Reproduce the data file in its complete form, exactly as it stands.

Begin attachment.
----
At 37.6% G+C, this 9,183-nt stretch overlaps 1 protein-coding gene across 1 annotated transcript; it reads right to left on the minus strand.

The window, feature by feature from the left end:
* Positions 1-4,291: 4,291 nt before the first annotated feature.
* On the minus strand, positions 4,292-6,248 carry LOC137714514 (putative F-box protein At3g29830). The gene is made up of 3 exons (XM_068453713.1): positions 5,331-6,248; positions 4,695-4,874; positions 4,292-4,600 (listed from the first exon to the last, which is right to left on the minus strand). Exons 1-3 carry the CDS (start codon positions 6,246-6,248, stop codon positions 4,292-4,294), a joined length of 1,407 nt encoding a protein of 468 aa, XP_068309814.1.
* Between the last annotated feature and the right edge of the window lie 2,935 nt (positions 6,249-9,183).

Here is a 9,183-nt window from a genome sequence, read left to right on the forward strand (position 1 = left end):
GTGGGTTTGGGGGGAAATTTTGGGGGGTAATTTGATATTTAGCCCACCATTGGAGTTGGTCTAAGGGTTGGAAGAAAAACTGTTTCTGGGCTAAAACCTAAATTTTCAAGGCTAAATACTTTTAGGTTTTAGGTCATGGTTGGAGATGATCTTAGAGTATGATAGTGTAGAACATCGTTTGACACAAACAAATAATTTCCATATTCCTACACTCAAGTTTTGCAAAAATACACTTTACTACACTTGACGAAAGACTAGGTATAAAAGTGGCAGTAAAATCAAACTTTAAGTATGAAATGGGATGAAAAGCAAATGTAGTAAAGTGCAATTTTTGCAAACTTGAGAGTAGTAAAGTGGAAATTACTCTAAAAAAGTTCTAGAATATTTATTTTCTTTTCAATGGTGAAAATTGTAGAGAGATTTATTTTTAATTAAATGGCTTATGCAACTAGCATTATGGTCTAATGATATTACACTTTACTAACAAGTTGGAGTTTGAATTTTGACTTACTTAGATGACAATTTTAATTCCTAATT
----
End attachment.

At 37.6% G+C, this 9,183-nt stretch overlaps 1 protein-coding gene across 1 annotated transcript; it reads right to left on the minus strand.

The window, feature by feature from the left end:
* Positions 1-4,291: 4,291 nt before the first annotated feature.
* On the minus strand, positions 4,292-6,248 carry LOC137714514 (putative F-box protein At3g29830). The gene is made up of 3 exons (XM_068453713.1): positions 5,331-6,248; positions 4,695-4,874; positions 4,292-4,600 (listed from the first exon to the last, which is right to left on the minus strand). Exons 1-3 carry the CDS (start codon positions 6,246-6,248, stop codon positions 4,292-4,294), a joined length of 1,407 nt encoding a protein of 468 aa, XP_068309814.1.
* Between the last annotated feature and the right edge of the window lie 2,935 nt (positions 6,249-9,183).

Here is a 9,183-nt window from a genome sequence, read left to right on the forward strand (position 1 = left end):
GTGGGTTTGGGGGGAAATTTTGGGGGGTAATTTGATATTTAGCCCACCATTGGAGTTGGTCTAAGGGTTGGAAGAAAAACTGTTTCTGGGCTAAAACCTAAATTTTCAAGGCTAAATACTTTTAGGTTTTAGGTCATGGTTGGAGATGATCTTAGAGTATGATAGTGTAGAACATCGTTTGACACAAACAAATAATTTCCATATTCCTACACTCAAGTTTTGCAAAAATACACTTTACTACACTTGACGAAAGACTAGGTATAAAAGTGGCAGTAAAATCAAACTTTAAGTATGAAATGGGATGAAAAGCAAATGTAGTAAAGTGCAATTTTTGCAAACTTGAGAGTAGTAAAGTGGAAATTACTCTAAAAAAGTTCTAGAATATTTATTTTCTTTTCAATGGTGAAAATTGTAGAGAGATTTATTTTTAATTAAATGGCTTATGCAACTAGCATTATGGTCTAATGATATTACACTTTACTAACAAGTTGGAGTTTGAATTTTGACTTACTTAGATGACAATTTTAATTCCTAATT